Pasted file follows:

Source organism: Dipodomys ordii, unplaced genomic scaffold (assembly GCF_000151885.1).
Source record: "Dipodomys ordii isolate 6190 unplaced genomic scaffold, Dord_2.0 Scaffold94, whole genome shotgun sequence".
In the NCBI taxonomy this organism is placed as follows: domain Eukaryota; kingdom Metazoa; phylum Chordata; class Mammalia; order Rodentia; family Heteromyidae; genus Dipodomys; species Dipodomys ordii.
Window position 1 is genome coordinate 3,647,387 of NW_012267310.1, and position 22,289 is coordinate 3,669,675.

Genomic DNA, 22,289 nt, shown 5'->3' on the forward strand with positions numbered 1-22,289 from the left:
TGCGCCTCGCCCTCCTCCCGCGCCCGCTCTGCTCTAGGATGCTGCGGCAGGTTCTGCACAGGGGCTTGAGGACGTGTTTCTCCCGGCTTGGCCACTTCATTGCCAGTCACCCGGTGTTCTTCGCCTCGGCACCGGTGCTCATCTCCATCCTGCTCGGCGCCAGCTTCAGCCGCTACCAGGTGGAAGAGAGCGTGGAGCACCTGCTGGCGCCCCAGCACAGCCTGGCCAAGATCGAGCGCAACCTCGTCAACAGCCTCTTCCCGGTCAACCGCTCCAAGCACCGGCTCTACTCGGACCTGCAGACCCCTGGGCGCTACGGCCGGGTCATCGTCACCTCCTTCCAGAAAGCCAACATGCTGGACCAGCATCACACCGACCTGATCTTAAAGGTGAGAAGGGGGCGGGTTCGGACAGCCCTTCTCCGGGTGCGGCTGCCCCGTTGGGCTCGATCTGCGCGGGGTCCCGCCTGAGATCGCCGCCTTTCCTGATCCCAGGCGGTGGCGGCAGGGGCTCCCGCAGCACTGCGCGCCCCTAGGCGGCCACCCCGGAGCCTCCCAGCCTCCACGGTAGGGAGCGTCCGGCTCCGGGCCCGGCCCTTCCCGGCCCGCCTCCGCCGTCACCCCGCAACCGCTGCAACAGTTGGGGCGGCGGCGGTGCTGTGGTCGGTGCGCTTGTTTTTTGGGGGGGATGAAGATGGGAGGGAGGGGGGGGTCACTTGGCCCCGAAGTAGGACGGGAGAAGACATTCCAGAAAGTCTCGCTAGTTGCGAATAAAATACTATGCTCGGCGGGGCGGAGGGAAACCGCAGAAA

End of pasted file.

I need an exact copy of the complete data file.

Source organism: Dipodomys ordii, unplaced genomic scaffold (assembly GCF_000151885.1).
Source record: "Dipodomys ordii isolate 6190 unplaced genomic scaffold, Dord_2.0 Scaffold94, whole genome shotgun sequence".
In the NCBI taxonomy this organism is placed as follows: domain Eukaryota; kingdom Metazoa; phylum Chordata; class Mammalia; order Rodentia; family Heteromyidae; genus Dipodomys; species Dipodomys ordii.
Window position 1 is genome coordinate 3,647,387 of NW_012267310.1, and position 22,289 is coordinate 3,669,675.

Genomic DNA, 22,289 nt, shown 5'->3' on the forward strand with positions numbered 1-22,289 from the left:
TGCGCCTCGCCCTCCTCCCGCGCCCGCTCTGCTCTAGGATGCTGCGGCAGGTTCTGCACAGGGGCTTGAGGACGTGTTTCTCCCGGCTTGGCCACTTCATTGCCAGTCACCCGGTGTTCTTCGCCTCGGCACCGGTGCTCATCTCCATCCTGCTCGGCGCCAGCTTCAGCCGCTACCAGGTGGAAGAGAGCGTGGAGCACCTGCTGGCGCCCCAGCACAGCCTGGCCAAGATCGAGCGCAACCTCGTCAACAGCCTCTTCCCGGTCAACCGCTCCAAGCACCGGCTCTACTCGGACCTGCAGACCCCTGGGCGCTACGGCCGGGTCATCGTCACCTCCTTCCAGAAAGCCAACATGCTGGACCAGCATCACACCGACCTGATCTTAAAGGTGAGAAGGGGGCGGGTTCGGACAGCCCTTCTCCGGGTGCGGCTGCCCCGTTGGGCTCGATCTGCGCGGGGTCCCGCCTGAGATCGCCGCCTTTCCTGATCCCAGGCGGTGGCGGCAGGGGCTCCCGCAGCACTGCGCGCCCCTAGGCGGCCACCCCGGAGCCTCCCAGCCTCCACGGTAGGGAGCGTCCGGCTCCGGGCCCGGCCCTTCCCGGCCCGCCTCCGCCGTCACCCCGCAACCGCTGCAACAGTTGGGGCGGCGGCGGTGCTGTGGTCGGTGCGCTTGTTTTTTGGGGGGGATGAAGATGGGAGGGAGGGGGGGGTCACTTGGCCCCGAAGTAGGACGGGAGAAGACATTCCAGAAAGTCTCGCTAGTTGCGAATAAAATACTATGCTCGGCGGGGCGGAGGGAAACCGCAGAAA